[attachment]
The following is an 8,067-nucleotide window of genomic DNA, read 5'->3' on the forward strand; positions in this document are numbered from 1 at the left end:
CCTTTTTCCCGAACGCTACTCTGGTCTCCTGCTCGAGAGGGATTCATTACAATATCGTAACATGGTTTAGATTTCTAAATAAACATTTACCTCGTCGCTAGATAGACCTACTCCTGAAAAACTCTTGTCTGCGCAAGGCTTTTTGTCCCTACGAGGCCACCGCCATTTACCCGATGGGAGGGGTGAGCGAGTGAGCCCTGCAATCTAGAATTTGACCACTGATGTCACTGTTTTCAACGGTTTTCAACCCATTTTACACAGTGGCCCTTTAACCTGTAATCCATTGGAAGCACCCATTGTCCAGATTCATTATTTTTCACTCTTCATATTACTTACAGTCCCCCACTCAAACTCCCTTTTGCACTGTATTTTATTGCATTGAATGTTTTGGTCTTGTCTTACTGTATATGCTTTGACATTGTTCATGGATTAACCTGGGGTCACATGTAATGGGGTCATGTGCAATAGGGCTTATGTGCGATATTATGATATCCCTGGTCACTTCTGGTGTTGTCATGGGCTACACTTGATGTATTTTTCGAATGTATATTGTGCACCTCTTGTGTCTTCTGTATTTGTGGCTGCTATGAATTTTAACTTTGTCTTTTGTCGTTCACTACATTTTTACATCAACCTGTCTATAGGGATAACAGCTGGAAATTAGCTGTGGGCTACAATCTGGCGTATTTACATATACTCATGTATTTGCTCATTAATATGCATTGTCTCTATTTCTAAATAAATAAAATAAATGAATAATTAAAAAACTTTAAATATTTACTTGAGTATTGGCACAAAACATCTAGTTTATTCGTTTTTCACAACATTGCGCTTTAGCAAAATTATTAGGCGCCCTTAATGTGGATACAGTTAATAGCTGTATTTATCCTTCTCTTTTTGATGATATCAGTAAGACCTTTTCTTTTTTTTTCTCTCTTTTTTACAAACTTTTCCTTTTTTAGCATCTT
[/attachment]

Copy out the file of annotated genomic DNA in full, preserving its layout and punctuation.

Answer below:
The following is an 8,067-nucleotide window of genomic DNA, read 5'->3' on the forward strand; positions in this document are numbered from 1 at the left end:
CCTTTTTCCCGAACGCTACTCTGGTCTCCTGCTCGAGAGGGATTCATTACAATATCGTAACATGGTTTAGATTTCTAAATAAACATTTACCTCGTCGCTAGATAGACCTACTCCTGAAAAACTCTTGTCTGCGCAAGGCTTTTTGTCCCTACGAGGCCACCGCCATTTACCCGATGGGAGGGGTGAGCGAGTGAGCCCTGCAATCTAGAATTTGACCACTGATGTCACTGTTTTCAACGGTTTTCAACCCATTTTACACAGTGGCCCTTTAACCTGTAATCCATTGGAAGCACCCATTGTCCAGATTCATTATTTTTCACTCTTCATATTACTTACAGTCCCCCACTCAAACTCCCTTTTGCACTGTATTTTATTGCATTGAATGTTTTGGTCTTGTCTTACTGTATATGCTTTGACATTGTTCATGGATTAACCTGGGGTCACATGTAATGGGGTCATGTGCAATAGGGCTTATGTGCGATATTATGATATCCCTGGTCACTTCTGGTGTTGTCATGGGCTACACTTGATGTATTTTTCGAATGTATATTGTGCACCTCTTGTGTCTTCTGTATTTGTGGCTGCTATGAATTTTAACTTTGTCTTTTGTCGTTCACTACATTTTTACATCAACCTGTCTATAGGGATAACAGCTGGAAATTAGCTGTGGGCTACAATCTGGCGTATTTACATATACTCATGTATTTGCTCATTAATATGCATTGTCTCTATTTCTAAATAAATAAAATAAATGAATAATTAAAAAACTTTAAATATTTACTTGAGTATTGGCACAAAACATCTAGTTTATTCGTTTTTCACAACATTGCGCTTTAGCAAAATTATTAGGCGCCCTTAATGTGGATACAGTTAATAGCTGTATTTATCCTTCTCTTTTTGATGATATCAGTAAGACCTTTTCTTTTTTTTTCTCTCTTTTTTACAAACTTTTCCTTTTTTAGCATCTT